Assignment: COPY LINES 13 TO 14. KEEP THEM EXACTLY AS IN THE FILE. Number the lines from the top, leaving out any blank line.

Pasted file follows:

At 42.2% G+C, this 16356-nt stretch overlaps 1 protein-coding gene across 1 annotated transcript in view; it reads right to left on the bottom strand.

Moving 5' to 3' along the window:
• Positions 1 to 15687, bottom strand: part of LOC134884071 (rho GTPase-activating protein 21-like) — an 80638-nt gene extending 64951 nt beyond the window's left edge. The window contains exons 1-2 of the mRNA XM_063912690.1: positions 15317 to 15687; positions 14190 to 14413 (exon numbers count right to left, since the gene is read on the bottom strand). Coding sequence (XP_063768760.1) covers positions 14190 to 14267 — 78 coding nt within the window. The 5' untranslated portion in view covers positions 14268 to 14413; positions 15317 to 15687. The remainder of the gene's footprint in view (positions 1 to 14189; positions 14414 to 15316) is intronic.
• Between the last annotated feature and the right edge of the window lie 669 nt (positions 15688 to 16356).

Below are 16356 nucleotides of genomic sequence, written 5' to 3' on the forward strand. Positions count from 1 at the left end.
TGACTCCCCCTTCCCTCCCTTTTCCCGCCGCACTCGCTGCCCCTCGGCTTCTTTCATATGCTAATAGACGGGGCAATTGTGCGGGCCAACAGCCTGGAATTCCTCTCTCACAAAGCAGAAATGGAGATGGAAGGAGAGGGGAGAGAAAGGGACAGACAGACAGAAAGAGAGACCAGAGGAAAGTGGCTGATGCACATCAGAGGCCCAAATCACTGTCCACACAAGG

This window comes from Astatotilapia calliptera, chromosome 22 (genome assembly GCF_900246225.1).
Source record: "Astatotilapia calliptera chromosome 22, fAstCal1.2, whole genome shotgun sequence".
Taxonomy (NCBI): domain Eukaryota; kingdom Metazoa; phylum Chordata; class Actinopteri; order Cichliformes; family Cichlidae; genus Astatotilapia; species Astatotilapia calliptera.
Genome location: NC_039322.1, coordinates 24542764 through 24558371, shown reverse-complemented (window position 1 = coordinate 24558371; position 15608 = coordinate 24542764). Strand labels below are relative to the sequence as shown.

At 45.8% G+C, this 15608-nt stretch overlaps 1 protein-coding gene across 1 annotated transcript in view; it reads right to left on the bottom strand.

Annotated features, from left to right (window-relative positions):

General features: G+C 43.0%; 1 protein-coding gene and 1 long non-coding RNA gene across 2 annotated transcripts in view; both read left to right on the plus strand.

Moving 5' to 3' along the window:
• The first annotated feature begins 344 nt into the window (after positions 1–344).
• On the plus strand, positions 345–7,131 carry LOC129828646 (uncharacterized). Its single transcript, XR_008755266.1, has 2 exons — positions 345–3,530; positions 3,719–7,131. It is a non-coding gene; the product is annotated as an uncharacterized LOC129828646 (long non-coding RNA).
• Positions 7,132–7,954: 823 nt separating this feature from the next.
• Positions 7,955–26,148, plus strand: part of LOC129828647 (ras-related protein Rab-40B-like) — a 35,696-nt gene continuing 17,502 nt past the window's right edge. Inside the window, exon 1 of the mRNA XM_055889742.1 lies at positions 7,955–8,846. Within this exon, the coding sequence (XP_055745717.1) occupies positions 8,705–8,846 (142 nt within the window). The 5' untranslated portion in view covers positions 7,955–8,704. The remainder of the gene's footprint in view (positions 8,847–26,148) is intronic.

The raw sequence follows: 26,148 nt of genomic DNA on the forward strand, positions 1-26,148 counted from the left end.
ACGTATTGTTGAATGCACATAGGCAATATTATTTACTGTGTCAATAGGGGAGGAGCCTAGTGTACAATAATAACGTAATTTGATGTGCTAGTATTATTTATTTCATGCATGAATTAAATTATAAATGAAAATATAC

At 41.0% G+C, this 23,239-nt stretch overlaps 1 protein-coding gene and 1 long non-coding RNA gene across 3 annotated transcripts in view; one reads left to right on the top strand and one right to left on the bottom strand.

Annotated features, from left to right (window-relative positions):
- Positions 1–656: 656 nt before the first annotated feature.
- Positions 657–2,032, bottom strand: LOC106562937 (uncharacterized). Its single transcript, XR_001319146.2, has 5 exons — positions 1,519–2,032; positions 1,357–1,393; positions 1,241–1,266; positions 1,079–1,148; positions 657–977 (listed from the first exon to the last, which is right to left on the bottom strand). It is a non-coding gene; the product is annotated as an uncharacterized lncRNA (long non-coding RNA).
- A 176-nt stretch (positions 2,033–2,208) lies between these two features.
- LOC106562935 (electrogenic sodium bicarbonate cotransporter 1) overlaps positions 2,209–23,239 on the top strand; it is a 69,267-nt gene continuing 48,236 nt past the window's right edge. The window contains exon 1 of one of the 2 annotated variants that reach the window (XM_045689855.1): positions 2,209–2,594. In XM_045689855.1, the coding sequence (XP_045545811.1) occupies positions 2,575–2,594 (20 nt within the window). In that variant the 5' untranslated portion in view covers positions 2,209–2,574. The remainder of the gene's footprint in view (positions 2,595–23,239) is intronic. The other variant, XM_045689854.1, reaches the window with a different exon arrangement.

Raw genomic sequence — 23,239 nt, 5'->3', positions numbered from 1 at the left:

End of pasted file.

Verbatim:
General features: G+C 43.0%; 1 protein-coding gene and 1 long non-coding RNA gene across 2 annotated transcripts in view; both read left to right on the plus strand.

Moving 5' to 3' along the window: